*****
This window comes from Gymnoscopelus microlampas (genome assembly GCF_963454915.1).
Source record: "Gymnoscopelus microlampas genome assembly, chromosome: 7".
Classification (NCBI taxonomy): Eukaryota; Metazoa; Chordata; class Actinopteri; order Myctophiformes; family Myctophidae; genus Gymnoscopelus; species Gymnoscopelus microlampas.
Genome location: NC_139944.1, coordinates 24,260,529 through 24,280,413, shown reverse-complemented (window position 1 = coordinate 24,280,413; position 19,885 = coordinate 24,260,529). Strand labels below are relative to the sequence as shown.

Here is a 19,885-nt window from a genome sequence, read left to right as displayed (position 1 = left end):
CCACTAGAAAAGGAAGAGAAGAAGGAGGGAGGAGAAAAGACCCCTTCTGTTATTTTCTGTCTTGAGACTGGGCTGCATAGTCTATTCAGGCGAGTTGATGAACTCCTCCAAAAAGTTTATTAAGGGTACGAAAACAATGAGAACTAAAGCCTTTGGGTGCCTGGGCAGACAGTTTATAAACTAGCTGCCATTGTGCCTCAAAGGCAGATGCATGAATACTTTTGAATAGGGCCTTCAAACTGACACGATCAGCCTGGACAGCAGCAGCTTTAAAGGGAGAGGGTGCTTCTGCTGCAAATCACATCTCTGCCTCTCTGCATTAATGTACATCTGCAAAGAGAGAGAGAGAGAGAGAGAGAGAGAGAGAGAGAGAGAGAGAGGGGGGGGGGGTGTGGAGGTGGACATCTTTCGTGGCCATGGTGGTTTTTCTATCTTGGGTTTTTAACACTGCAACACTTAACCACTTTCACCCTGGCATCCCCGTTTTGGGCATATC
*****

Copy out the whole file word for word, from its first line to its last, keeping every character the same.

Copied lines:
This window comes from Gymnoscopelus microlampas (genome assembly GCF_963454915.1).
Source record: "Gymnoscopelus microlampas genome assembly, chromosome: 7".
Classification (NCBI taxonomy): Eukaryota; Metazoa; Chordata; class Actinopteri; order Myctophiformes; family Myctophidae; genus Gymnoscopelus; species Gymnoscopelus microlampas.
Genome location: NC_139944.1, coordinates 24,260,529 through 24,280,413, shown reverse-complemented (window position 1 = coordinate 24,280,413; position 19,885 = coordinate 24,260,529). Strand labels below are relative to the sequence as shown.

Here is a 19,885-nt window from a genome sequence, read left to right as displayed (position 1 = left end):
CCACTAGAAAAGGAAGAGAAGAAGGAGGGAGGAGAAAAGACCCCTTCTGTTATTTTCTGTCTTGAGACTGGGCTGCATAGTCTATTCAGGCGAGTTGATGAACTCCTCCAAAAAGTTTATTAAGGGTACGAAAACAATGAGAACTAAAGCCTTTGGGTGCCTGGGCAGACAGTTTATAAACTAGCTGCCATTGTGCCTCAAAGGCAGATGCATGAATACTTTTGAATAGGGCCTTCAAACTGACACGATCAGCCTGGACAGCAGCAGCTTTAAAGGGAGAGGGTGCTTCTGCTGCAAATCACATCTCTGCCTCTCTGCATTAATGTACATCTGCAAAGAGAGAGAGAGAGAGAGAGAGAGAGAGAGAGAGAGAGAGAGAGGGGGGGGGGGTGTGGAGGTGGACATCTTTCGTGGCCATGGTGGTTTTTCTATCTTGGGTTTTTAACACTGCAACACTTAACCACTTTCACCCTGGCATCCCCGTTTTGGGCATATC